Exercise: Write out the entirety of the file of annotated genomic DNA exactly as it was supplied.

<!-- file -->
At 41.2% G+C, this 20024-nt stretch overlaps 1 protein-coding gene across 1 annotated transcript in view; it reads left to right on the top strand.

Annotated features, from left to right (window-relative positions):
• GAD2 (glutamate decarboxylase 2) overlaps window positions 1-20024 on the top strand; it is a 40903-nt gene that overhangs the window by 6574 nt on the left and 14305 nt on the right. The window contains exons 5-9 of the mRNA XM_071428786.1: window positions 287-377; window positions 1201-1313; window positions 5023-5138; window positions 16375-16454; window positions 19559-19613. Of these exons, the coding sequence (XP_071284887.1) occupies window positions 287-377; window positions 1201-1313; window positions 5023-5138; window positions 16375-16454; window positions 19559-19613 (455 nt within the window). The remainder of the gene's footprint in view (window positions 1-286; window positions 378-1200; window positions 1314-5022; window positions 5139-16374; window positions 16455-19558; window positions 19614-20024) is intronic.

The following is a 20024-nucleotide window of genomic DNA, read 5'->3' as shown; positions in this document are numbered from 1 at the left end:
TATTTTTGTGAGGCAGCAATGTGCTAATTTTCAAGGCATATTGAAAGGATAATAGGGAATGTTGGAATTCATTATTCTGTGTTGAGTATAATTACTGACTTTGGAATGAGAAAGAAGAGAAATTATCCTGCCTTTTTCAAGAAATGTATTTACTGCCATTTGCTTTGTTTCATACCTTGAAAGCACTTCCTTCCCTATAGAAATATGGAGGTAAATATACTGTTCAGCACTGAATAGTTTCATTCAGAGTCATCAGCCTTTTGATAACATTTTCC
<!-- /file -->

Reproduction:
At 41.2% G+C, this 20024-nt stretch overlaps 1 protein-coding gene across 1 annotated transcript in view; it reads left to right on the top strand.

Annotated features, from left to right (window-relative positions):
• GAD2 (glutamate decarboxylase 2) overlaps window positions 1-20024 on the top strand; it is a 40903-nt gene that overhangs the window by 6574 nt on the left and 14305 nt on the right. The window contains exons 5-9 of the mRNA XM_071428786.1: window positions 287-377; window positions 1201-1313; window positions 5023-5138; window positions 16375-16454; window positions 19559-19613. Of these exons, the coding sequence (XP_071284887.1) occupies window positions 287-377; window positions 1201-1313; window positions 5023-5138; window positions 16375-16454; window positions 19559-19613 (455 nt within the window). The remainder of the gene's footprint in view (window positions 1-286; window positions 378-1200; window positions 1314-5022; window positions 5139-16374; window positions 16455-19558; window positions 19614-20024) is intronic.

The following is a 20024-nucleotide window of genomic DNA, read 5'->3' as shown; positions in this document are numbered from 1 at the left end:
TATTTTTGTGAGGCAGCAATGTGCTAATTTTCAAGGCATATTGAAAGGATAATAGGGAATGTTGGAATTCATTATTCTGTGTTGAGTATAATTACTGACTTTGGAATGAGAAAGAAGAGAAATTATCCTGCCTTTTTCAAGAAATGTATTTACTGCCATTTGCTTTGTTTCATACCTTGAAAGCACTTCCTTCCCTATAGAAATATGGAGGTAAATATACTGTTCAGCACTGAATAGTTTCATTCAGAGTCATCAGCCTTTTGATAACATTTTCC